• Equine Pathophysiology - This module builds on knowledge gained in the first year in anatomy and physiology as well as practical equine management. It is designed to link theory with practical application for managers of large equine establishments of all kinds and those with responsibility for international equine performers. It includes analysis of the causes, prevention and control of infectious and non-infectious diseases.
  • Research Methods (EQ) - The module is designed to develop the knowledge, understanding, skills and thought processes necessary for effective original research. Students will study the nature and fundamentals of the research process, such as literature reviewing skills, the design of a research project, techniques for collection of research data and statistical techniques for analysing research data and drawing valid evidence based inferences.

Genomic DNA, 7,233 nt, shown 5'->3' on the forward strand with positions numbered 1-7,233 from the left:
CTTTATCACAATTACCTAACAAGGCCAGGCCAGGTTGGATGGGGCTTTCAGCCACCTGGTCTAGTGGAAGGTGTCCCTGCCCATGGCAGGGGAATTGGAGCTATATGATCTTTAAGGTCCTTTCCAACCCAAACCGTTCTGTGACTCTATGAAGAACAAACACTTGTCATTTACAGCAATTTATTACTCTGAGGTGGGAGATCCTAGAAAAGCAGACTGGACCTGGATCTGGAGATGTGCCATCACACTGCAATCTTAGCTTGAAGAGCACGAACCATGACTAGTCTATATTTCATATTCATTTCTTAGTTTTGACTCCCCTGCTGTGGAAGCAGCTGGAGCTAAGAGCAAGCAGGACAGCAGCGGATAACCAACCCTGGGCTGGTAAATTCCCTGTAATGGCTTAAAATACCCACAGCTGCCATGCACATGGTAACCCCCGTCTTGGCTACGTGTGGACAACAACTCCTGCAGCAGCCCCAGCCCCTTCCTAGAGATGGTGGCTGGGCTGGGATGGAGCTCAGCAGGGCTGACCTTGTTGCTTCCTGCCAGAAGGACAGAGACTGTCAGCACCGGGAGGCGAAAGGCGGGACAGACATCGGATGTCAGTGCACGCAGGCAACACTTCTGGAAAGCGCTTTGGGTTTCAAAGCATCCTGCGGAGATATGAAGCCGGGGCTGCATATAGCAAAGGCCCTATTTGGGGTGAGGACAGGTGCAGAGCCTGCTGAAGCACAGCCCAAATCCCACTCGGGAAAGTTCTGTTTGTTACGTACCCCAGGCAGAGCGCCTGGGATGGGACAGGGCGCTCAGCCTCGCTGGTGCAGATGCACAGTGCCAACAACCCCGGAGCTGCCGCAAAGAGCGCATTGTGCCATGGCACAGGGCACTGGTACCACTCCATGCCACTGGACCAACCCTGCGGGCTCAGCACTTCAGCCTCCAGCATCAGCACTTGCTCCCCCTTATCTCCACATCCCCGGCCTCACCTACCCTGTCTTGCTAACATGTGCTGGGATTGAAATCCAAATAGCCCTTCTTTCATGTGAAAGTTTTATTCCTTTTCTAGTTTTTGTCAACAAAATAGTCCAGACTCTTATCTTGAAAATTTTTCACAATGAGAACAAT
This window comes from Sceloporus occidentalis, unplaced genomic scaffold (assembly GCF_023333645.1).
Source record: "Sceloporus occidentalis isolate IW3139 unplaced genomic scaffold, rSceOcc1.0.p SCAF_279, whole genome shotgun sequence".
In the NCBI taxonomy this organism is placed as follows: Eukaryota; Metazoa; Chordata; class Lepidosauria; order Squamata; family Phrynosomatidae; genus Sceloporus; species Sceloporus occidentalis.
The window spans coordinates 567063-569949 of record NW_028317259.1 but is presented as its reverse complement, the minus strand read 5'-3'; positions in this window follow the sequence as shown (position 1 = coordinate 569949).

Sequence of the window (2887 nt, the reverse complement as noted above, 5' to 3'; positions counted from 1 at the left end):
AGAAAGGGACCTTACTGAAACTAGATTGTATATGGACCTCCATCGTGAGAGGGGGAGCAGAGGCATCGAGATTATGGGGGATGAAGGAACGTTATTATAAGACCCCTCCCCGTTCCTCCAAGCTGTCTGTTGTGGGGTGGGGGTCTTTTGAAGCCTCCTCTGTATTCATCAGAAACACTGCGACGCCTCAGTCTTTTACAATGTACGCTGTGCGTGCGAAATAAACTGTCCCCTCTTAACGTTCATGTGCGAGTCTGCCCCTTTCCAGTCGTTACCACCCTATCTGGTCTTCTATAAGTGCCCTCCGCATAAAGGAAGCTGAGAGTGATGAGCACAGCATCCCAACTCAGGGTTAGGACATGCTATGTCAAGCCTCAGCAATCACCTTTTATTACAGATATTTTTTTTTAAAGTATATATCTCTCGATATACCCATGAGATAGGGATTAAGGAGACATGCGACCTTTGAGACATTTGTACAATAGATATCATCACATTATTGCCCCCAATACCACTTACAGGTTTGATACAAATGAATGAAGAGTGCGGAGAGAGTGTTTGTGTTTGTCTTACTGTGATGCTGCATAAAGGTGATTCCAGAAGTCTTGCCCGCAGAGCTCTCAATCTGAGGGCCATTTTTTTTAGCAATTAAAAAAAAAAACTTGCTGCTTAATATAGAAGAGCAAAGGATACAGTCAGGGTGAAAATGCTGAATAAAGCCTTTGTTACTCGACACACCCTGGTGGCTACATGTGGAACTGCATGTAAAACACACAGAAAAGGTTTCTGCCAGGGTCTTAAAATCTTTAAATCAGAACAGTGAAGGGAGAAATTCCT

• Business Skills (EQ) - This module is intended to develop professional and managerial skills in an integrated way in the context of the career aspirations, industry sector and academic discipline of the individual student. It is intended that the flexibility of this module will allow subject specific benchmark standards as defined by the Quality Assurance Agency for Higher Education (QAA) to be incorporated depending on the particular HE programme that the module is serving. In continuing with their personal development planning students will gain a deeper understanding of the need for the development of professional and managerial skills within their industry sector and as appropriate to their intended career paths. The module begins by enabling students to develop a critical understanding of career development, and the process of personal development planning for their intended careers. An initial skills audit will be undertaken and a personal development plan developed towards the students intended career path. Advice and guidance given by module tutors will be augmented by periods of work shadowing, interviews, visits and talks industry professionals. The module supports the career development learning outcomes described in Course Programme Specifications (and related Subject Benchmark Statements). Students develop their understanding of personal development planning leading to the identification of realistic and satisfactory career goals and the skills development and knowledge acquisition that will be necessary to achieve these. .In the context of their specific sector, the module provides a basis for the student to understand their eventual role in dealing with complex situations as professional practitioners and managers. In order to achieve this it provides an understanding of the key aspects of the operation of individuals and organisations which the student may encounter within their career; including financial, human and market focused aspects. Exercises, case studies and interaction with industry professionals will provide material for students to discuss various management issues, typical of those encountered in the “world of work”. This module is intended to be carefully contextualised to ensure its relevance to each academic discipline and industry sector. The indicative content, skills development and learning materials are consequently not intended to be prescriptive or exhaustive.